A promising new high-tech material—carbon nanotubes
Description of carbon nanotubes:
Do you want to wear a bulletproof vest woven with nano-spun threads and feel the excitement of being "invulnerable"? Do you want to own a cup made of nano-ceramics and experience the joy of being "unbreakable"? It won't be long before magical nanotechnology can make your wishes come true.
Nanotechnology is a new science and technology that studies the characteristics and interaction rules of substances (including atoms and molecules) at the nanometer scale. It is a comprehensive science and technology that has developed rapidly since the 1980s. Like centimeters and micrometers, nanometers are a scale unit, with one nanometer being one billionth of a meter. Assume that the diameter of a hair is 0.05 mm, then the hair is cut into 50,000 pieces on average according to the diameter, and the thickness of each piece is 1 nanometer.
Carbon nanotubes are an important new member in the "nanoworld." It belongs to the carbon crystal family like diamond and graphite. It is a carbon tube made of rolled layers of carbon atoms (carbon nanotubes made of rolled single-layer carbon atoms are called single-walled carbon nanotubes, and multi-layered carbon nanotubes are called single-walled carbon nanotubes. The tubes are called multi-walled carbon nanotubes). The diameter of the tube is only a few nanometers, the length is only a few thousand nanometers (i.e., a few microns), and the thickness of the tube wall is only a few nanometers. It is like a hollow cylindrical "cage tube" rolled into a wire mesh. They are so tiny that tens of thousands of them side by side would only be as wide as a human hair. They are actually fibers with a very high length-to-diameter ratio.
Carbon nanotubes have aroused widespread interest since their discovery in 1991, especially the discovery of single-walled carbon nanotubes and their successful synthesis in macroscopic quantities. Since then, scientists from many countries have devoted a lot of energy to conducting a series of studies on the preparation, properties, and applications of carbon nanotubes. Carbon nanotubes have properties similar to fullerene molecules (there are five-membered carbon rings on their end faces). Because of its unique electronic structure and physical and chemical properties, the study of carbon nanotubes has excellent theoretical significance and potential application value. It has become one of the most cutting-edge research fields in physics, chemistry and materials science.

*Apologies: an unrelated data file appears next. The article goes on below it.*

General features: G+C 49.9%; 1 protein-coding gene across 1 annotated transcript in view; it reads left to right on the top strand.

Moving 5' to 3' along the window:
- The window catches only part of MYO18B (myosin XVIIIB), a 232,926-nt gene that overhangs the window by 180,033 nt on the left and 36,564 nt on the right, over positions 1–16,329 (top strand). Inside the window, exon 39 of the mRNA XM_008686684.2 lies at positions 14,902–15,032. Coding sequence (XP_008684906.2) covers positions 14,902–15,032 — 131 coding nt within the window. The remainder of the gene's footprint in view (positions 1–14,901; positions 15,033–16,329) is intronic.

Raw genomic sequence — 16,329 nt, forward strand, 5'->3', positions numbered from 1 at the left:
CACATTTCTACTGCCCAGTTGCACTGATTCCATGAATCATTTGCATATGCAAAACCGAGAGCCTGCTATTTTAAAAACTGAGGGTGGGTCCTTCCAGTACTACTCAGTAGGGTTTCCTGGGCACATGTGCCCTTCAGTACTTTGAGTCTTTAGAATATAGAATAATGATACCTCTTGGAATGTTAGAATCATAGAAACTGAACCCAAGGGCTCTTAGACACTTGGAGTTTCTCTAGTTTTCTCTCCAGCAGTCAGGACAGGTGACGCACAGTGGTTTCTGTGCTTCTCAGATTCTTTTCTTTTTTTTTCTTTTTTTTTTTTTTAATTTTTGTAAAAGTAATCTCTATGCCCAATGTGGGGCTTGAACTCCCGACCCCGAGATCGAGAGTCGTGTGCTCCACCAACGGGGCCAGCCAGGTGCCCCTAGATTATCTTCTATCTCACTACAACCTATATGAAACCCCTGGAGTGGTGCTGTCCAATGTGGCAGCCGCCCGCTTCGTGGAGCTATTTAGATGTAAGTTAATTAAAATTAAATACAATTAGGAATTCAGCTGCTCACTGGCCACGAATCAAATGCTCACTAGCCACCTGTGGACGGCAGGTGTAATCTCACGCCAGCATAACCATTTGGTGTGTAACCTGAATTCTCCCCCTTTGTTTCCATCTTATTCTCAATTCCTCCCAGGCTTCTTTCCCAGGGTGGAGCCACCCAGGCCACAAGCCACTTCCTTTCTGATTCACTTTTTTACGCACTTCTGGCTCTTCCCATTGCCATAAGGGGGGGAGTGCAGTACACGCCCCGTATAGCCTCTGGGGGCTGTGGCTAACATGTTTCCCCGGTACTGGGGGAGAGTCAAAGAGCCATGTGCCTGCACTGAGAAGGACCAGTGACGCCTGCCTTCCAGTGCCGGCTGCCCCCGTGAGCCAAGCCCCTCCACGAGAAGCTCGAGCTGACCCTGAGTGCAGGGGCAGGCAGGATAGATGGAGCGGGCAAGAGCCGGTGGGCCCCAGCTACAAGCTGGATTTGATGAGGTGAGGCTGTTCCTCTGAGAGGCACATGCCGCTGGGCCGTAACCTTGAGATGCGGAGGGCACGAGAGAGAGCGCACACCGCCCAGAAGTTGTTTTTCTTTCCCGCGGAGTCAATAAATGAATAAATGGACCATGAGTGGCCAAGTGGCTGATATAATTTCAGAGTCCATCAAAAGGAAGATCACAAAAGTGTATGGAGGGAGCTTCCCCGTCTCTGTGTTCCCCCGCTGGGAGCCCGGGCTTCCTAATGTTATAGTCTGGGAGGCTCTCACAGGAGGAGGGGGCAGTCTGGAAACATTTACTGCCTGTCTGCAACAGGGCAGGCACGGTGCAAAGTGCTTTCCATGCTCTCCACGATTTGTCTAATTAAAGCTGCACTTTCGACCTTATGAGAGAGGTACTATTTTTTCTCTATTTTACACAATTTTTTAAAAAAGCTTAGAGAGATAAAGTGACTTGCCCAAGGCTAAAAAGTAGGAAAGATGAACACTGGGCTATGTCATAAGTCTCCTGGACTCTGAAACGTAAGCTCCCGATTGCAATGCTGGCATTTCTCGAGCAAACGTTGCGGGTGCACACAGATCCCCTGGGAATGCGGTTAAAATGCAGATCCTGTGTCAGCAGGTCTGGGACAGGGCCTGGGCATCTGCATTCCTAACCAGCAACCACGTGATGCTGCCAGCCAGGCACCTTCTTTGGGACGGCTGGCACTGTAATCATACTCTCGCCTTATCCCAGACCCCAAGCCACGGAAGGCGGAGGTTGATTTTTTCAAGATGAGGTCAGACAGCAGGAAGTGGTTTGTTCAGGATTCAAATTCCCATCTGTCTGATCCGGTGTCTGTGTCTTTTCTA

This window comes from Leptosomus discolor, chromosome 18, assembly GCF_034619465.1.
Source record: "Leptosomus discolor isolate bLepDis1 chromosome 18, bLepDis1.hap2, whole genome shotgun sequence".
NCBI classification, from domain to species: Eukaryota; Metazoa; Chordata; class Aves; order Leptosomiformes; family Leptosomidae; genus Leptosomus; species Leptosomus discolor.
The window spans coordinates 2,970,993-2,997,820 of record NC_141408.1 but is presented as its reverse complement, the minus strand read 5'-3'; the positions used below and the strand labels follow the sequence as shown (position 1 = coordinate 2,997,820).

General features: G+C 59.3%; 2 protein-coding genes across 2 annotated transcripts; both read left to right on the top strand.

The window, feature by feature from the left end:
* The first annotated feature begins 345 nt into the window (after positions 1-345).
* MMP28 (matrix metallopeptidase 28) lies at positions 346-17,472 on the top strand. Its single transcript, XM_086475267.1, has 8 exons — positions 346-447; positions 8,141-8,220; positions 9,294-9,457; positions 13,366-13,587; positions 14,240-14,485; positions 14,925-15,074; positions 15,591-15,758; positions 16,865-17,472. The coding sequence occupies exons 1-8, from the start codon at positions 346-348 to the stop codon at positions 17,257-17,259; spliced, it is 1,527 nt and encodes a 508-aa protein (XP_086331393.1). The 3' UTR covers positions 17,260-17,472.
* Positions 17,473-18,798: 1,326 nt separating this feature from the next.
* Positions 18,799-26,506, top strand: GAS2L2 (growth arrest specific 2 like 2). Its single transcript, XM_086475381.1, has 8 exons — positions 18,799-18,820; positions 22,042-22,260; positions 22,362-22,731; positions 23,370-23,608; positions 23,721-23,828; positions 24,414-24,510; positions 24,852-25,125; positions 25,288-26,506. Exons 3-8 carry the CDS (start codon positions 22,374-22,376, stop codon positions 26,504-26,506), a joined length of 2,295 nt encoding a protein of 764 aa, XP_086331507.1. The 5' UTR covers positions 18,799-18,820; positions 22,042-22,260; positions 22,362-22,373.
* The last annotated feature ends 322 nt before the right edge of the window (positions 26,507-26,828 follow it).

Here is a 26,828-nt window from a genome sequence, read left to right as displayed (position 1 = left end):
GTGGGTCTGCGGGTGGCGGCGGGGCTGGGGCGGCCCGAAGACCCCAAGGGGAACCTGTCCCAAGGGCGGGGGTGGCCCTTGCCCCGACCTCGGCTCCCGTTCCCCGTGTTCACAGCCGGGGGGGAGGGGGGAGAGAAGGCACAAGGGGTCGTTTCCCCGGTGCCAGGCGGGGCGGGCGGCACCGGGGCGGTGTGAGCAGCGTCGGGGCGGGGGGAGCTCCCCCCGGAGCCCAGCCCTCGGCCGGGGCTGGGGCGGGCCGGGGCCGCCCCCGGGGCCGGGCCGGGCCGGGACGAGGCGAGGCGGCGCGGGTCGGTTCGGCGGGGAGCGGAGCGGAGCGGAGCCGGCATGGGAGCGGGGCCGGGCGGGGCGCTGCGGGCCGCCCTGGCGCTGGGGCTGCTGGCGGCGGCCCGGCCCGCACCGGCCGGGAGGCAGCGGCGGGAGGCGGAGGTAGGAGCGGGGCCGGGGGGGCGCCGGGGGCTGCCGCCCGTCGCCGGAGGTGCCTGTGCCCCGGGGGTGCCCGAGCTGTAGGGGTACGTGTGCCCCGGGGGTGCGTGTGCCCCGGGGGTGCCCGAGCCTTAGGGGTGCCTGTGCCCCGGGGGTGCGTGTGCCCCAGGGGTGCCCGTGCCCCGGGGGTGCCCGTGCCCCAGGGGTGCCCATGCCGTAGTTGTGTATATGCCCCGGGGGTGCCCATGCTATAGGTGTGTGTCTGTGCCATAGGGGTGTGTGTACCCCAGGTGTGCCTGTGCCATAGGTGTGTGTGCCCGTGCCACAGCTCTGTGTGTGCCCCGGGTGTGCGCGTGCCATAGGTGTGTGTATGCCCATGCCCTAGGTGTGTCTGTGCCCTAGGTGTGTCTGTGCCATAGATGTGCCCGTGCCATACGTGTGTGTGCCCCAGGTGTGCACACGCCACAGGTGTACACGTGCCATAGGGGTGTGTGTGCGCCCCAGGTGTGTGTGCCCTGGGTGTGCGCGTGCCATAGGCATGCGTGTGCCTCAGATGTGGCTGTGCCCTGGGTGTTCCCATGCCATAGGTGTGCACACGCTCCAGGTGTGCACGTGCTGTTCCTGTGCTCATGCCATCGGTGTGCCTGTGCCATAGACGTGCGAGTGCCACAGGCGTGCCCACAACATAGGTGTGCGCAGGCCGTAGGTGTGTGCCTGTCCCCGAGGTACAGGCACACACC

The scientists calculated how carbon nanotubes and their fibers experience fatigue
How strain and stress affected the "perfect" nanotubes and those assembled into fibers, found that while the fibers would fail over time under cyclic loads, the nanotubes themselves might remain perfect. How long a pipe or its fibers last in a mechanical environment determines its usefulness.
That makes the study, published in the journal Science Advances, important to Rice materials theorist Boris Yakobson, graduate student Nitant Gupta, and Evgeni Penev, assistant research professor at rice's George R. Brown School of Engineering. They quantified the effect of cyclic stress on nanotubes using state-of-the-art simulation techniques, such as the kinetic Monte Carlo method. They hope to provide researchers and industry with a way to predict the expected service life of nanotube fibers or other components under given conditions.
"The time dependence of the strength or endurance of individual nanotubes has long been investigated in our group, and now we are considering the effects on the cyclic loading of nanotubes and their fibers or components," Penev said."Recently, several experiments have reported that carbon nanotubes and graphene can fail catastrophically due to fatigue, but without progressive damage. That curiosity and surprise were enough to rekindle our interest and ultimately lead us to the work."
Perfect carbon nanotubes are considered to be among the strongest structures in nature, and they tend to remain intact unless some violent impact takes advantage of their brittleness and shatters them to pieces. Using atomic-scale simulations, the researchers found that under environmental conditions, and even when bent or bent, the nanotubes were able to handle everyday pressures well. When the stone-Wales defect does occur spontaneously, the effect on these "tireless" nanotubes is negligible.
They found that the same principle applies to defect-free graphene.
But when millions of nanotubes are bundled into linear fibers or other structures, the van der Waals forces that bind parallel nanotubes together do not stop them from slipping. Earlier this year, researchers have demonstrated how friction between nanotubes leads to stronger interfaces between nanotubes and is responsible for their incredible strength. Using this model, they have now tested how fatigue develops under cyclic loads and how fatigue ultimately leads to failure.
Whenever the nanotube fiber is stretched or stretched, it essentially returns to its original form once the tension is released."Most" is the key; The amount of residual slip is small and increases with the increase of cycle number. This is plasticity: deformation with irreversible incomplete recovery.
"Cyclic loading of the nanotube fibers causes adjacent nanotubes to either slip away or come close to each other, depending on which part of the cycle they are in," Gupta explained."This slip is not equal, resulting in the accumulation of total strain per cycle. This is called the strain ratchet because the total strain always increases in one direction, just as the ratchet moves in one direction."
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